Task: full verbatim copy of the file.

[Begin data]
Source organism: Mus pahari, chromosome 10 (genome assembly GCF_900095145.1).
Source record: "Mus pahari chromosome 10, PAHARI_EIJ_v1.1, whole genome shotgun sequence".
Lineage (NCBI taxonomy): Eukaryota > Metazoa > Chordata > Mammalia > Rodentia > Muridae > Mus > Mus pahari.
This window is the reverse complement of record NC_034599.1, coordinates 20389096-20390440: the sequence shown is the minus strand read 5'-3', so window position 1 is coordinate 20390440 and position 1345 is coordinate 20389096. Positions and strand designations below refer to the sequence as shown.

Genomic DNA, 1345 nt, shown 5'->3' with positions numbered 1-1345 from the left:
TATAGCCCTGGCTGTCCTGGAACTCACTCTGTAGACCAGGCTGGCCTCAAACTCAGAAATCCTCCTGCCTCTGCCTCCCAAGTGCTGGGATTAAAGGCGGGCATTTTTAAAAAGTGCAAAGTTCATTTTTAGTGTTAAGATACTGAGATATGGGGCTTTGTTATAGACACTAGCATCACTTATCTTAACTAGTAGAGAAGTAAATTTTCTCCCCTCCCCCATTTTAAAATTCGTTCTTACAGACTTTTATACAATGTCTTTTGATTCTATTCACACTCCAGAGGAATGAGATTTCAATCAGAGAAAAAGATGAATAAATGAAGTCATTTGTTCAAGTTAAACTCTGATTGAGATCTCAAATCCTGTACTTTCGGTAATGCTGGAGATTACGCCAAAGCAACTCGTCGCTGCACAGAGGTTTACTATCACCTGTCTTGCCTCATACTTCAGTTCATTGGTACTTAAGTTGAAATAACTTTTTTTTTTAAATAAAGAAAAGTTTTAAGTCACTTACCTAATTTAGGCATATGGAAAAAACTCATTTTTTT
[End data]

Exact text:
Source organism: Mus pahari, chromosome 10 (genome assembly GCF_900095145.1).
Source record: "Mus pahari chromosome 10, PAHARI_EIJ_v1.1, whole genome shotgun sequence".
Lineage (NCBI taxonomy): Eukaryota > Metazoa > Chordata > Mammalia > Rodentia > Muridae > Mus > Mus pahari.
This window is the reverse complement of record NC_034599.1, coordinates 20389096-20390440: the sequence shown is the minus strand read 5'-3', so window position 1 is coordinate 20390440 and position 1345 is coordinate 20389096. Positions and strand designations below refer to the sequence as shown.

Genomic DNA, 1345 nt, shown 5'->3' with positions numbered 1-1345 from the left:
TATAGCCCTGGCTGTCCTGGAACTCACTCTGTAGACCAGGCTGGCCTCAAACTCAGAAATCCTCCTGCCTCTGCCTCCCAAGTGCTGGGATTAAAGGCGGGCATTTTTAAAAAGTGCAAAGTTCATTTTTAGTGTTAAGATACTGAGATATGGGGCTTTGTTATAGACACTAGCATCACTTATCTTAACTAGTAGAGAAGTAAATTTTCTCCCCTCCCCCATTTTAAAATTCGTTCTTACAGACTTTTATACAATGTCTTTTGATTCTATTCACACTCCAGAGGAATGAGATTTCAATCAGAGAAAAAGATGAATAAATGAAGTCATTTGTTCAAGTTAAACTCTGATTGAGATCTCAAATCCTGTACTTTCGGTAATGCTGGAGATTACGCCAAAGCAACTCGTCGCTGCACAGAGGTTTACTATCACCTGTCTTGCCTCATACTTCAGTTCATTGGTACTTAAGTTGAAATAACTTTTTTTTTTAAATAAAGAAAAGTTTTAAGTCACTTACCTAATTTAGGCATATGGAAAAAACTCATTTTTTT